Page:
Tower Crane on a New York Construction SiteTower cranes rise hundreds of feet into the air, growing taller in step with each floor of a new structure. The long boom carries significant weight across huge distances, making these cranes invaluable when building multi-story skyscrapers. However, workers can suffer severe or fatal crane injuries if regulations aren’t strictly followed. Our New York construction injury lawyers take a closer look at the safety provisions of tower cranes and what injured construction workers may be owed after an accident.

NY Industrial Code Provisions for Tower Cranes

NY Labor Law 241 requires owners and contractors to make construction sites as safe as possible for workers. Under Section 241(6), owners and contractors must comply with any rules made by the Commissioner of the Department of Labor to carry out the provisions of the law.

The Department of Labor has created specific construction safety rules in Part 23 of the New York Industrial Code to protect people employed in construction, demolition, or excavation work. N.Y. Comp. Codes R. & Regs. Tit. 12 § 23-8.3 set forth the following general provisions for the use of tower cranes:

  • Tower crane erection. A licensed professional engineer must certify the ability of the supporting system (including slabs, foundations, and underlying soil) to support the intended loads before the erection of a tower crane. All tower cranes must be erected to the manufacturer's recommendations under the supervision of a competent, designated person. Once built, the crane’s jibs and counterweights must be able to swing 360 degrees without striking any building, structure, or other objects.
  • Overload testing. Newly built tower cranes must undergo a static overload test in the direction of least stability before their initial use. A written report of this test must be kept on the job site and available for examination by the commissioner.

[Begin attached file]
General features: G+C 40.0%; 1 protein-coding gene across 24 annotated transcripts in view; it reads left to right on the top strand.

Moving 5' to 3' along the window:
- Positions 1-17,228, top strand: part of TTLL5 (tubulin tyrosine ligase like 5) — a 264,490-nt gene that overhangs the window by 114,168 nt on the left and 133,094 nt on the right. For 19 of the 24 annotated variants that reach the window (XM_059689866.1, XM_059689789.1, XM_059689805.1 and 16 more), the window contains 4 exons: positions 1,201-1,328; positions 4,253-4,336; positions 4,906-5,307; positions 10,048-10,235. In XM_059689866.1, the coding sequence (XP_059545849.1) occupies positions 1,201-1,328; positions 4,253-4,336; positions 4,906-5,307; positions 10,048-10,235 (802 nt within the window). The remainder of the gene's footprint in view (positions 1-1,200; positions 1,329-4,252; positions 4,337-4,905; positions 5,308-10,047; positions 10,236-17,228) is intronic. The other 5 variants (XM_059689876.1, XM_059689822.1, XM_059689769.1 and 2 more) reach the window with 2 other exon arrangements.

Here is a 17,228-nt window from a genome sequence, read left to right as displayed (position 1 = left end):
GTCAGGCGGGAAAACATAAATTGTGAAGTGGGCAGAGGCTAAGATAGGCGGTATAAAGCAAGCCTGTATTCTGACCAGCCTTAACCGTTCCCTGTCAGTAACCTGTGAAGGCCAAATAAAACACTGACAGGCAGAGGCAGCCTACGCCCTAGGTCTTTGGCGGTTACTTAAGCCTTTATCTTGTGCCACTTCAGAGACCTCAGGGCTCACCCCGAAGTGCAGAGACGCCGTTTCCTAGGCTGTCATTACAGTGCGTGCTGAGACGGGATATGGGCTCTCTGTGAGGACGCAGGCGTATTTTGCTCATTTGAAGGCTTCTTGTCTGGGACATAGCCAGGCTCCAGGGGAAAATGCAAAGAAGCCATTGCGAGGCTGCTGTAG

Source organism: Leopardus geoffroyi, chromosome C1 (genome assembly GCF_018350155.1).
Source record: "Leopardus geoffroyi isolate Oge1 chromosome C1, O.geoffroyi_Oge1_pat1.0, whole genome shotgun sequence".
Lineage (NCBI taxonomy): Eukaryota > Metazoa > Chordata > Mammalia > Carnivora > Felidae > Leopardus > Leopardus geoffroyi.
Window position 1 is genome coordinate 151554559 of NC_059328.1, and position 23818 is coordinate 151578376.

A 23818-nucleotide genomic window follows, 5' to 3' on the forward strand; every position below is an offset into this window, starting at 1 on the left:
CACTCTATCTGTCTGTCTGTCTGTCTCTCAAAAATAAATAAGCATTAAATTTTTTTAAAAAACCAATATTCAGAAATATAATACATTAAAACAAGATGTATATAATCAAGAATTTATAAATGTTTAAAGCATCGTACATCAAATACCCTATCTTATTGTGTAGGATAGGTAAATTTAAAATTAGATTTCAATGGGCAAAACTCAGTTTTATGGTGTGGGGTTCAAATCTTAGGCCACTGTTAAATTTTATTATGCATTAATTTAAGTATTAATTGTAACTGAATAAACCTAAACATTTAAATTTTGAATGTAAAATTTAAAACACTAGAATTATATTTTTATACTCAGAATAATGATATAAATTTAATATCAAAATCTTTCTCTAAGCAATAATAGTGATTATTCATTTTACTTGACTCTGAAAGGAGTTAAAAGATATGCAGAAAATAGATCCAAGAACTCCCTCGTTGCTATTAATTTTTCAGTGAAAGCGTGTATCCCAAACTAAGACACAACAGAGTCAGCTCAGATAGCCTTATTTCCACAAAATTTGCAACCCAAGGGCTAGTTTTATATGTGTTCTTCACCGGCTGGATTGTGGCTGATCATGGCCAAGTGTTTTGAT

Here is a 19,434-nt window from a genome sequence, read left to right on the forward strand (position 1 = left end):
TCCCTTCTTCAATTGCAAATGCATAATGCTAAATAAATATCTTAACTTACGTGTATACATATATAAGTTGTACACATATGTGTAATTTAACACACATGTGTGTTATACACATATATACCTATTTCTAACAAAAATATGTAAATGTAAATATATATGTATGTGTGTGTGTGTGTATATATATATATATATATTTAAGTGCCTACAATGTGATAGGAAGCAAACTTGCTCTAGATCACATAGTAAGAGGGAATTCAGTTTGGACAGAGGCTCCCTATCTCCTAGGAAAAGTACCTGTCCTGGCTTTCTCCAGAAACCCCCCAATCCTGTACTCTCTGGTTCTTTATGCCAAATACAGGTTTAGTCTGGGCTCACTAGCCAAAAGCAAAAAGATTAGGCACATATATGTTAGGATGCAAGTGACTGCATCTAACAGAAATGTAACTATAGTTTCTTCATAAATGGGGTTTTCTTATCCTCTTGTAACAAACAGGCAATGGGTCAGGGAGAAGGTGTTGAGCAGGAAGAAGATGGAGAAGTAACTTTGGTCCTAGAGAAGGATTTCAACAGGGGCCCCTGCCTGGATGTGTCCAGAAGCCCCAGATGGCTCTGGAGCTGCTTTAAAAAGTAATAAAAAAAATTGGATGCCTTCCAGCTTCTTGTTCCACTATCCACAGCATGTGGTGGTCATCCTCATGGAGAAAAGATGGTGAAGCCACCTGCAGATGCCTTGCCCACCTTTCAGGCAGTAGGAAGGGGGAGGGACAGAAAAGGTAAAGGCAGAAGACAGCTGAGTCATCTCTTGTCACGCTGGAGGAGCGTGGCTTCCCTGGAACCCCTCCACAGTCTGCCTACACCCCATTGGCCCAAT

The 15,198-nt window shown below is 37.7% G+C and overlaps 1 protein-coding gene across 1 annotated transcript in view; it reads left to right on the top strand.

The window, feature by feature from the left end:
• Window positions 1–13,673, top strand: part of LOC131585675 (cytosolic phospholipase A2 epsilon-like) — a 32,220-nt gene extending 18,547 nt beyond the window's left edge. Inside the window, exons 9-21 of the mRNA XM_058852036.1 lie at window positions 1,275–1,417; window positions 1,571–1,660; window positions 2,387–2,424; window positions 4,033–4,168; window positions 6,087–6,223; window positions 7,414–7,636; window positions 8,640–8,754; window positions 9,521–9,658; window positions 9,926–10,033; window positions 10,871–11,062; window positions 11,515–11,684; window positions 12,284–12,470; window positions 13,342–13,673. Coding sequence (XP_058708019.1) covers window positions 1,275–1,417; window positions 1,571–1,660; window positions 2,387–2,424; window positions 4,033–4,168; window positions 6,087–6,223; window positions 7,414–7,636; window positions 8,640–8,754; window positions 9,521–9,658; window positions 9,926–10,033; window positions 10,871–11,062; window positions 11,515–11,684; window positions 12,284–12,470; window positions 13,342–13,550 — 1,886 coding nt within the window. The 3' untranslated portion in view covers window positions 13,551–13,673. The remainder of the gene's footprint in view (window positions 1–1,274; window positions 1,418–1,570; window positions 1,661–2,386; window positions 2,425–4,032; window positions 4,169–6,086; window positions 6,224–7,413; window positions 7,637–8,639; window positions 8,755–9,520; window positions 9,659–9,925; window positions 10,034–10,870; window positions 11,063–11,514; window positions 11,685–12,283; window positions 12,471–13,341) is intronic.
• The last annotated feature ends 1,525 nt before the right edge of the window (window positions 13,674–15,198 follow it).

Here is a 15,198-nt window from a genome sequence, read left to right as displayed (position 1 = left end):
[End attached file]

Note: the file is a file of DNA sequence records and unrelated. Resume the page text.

• Capacity chart. All tower cranes must have a posted, legible capacity chart in the cab of the crane (or on the remote control stand) that is visible to the operator. The capacity chart must be supplied by the crane manufacturer and include the complete range of crane load ratings at all stated operating radii for each allowable speed and each recommended counterweight loading.
  • Construction. Limit switches must be provided as follows to limit trolley travel at either end of the jib, to limit load block upward motion to prevent two-blocking, and to limit the load being lifted to no more than 110 percent of the rated load. All switches must be sealed against unauthorized tampering.
  • Cabs and control stations. Crane cabs and remote control stations must be protected from falling objects, materials, and the elements. Cabs and remote control stations must be adequately ventilated and heated to a temperature of at least 60 degrees Fahrenheit in cold weather.
  • Accessibility. Adequate and safe means of access to and from cabs and machinery platforms must be provided. A footwalk with suitable handrails must be provided when necessary to inspect the jib attachments of any tower crane.
  • Brakes. In addition to hoisting brakes, tower cranes must be provided with slewing brakes to prevent movement of the jib when desired during regular crane operation and trolley brakes capable of stopping the trolley if the rope breaks.
  • Electrical equipment. Tower cranes must have grounded electrical equipment,  deadman-type controls, and lightning protection. Tower crane brakes must be set automatically in the event of power failure.
  • Wind velocity device. Every tower crane shall be provided with a wind velocity measuring device with its sensor mounted on the highest point of the crane.
  • Counterweights. Adequate counterweights must be securely fastened to the counter jib to prevent pieces from being accidentally dislodged.
  • Inspection and maintenance. If the mast of any tower crane runs through floor openings in the structure where the crane is mounted, its securing wedges or braces must be inspected for tightness and dislocation at least twice each working day.
  • Operation of tower cranes. Tower cranes may only be operated by qualified persons and with the full amount of ballast or counterweight as specified by the manufacturer. Tower cranes may not be used when the wind speed exceeds 30 mph and cannot be raised to new operating levels when wind speeds exceed 20 mph.

Let Us Answer Your Questions After a New York City Construction Injury

If a crane seriously hurt you or someone you love, the attorneys at Hofmann and Schweitzer can determine who could be liable for your injury costs. Call us today at 800-362-9329 to have us explain your next steps at no charge to you, or read our FREE guide, Hurt in a Construction Accident? You’re Not Alone.


Timothy F. Schweitzer
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Personal injury lawyer specializing in maritime, construction and railroad injury claims.
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